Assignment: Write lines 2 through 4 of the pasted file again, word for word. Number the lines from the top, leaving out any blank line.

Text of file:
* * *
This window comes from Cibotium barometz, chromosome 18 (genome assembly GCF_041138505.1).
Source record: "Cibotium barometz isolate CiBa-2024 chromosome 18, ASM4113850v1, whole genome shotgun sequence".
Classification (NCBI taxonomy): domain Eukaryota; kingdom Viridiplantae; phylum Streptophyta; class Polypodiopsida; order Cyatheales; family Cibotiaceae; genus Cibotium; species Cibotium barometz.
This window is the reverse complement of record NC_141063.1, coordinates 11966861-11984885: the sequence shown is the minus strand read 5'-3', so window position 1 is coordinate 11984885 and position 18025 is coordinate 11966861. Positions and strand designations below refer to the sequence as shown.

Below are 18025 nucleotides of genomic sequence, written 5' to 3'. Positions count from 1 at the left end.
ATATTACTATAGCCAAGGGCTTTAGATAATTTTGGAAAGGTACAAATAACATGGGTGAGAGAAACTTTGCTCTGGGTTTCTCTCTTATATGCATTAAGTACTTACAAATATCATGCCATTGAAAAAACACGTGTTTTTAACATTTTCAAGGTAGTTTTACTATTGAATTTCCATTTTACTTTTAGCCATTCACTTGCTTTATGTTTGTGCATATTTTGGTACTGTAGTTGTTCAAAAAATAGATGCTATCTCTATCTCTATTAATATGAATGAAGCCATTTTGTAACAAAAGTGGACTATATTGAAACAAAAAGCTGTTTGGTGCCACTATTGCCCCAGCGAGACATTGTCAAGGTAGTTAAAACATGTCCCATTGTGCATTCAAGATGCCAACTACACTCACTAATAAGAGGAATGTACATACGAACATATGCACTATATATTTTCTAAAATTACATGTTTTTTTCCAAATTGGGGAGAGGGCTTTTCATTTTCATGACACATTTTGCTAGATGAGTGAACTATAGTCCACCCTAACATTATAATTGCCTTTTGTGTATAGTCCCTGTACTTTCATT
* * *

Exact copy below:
Source record: "Cibotium barometz isolate CiBa-2024 chromosome 18, ASM4113850v1, whole genome shotgun sequence".
Classification (NCBI taxonomy): domain Eukaryota; kingdom Viridiplantae; phylum Streptophyta; class Polypodiopsida; order Cyatheales; family Cibotiaceae; genus Cibotium; species Cibotium barometz.
This window is the reverse complement of record NC_141063.1, coordinates 11966861-11984885: the sequence shown is the minus strand read 5'-3', so window position 1 is coordinate 11984885 and position 18025 is coordinate 11966861. Positions and strand designations below refer to the sequence as shown.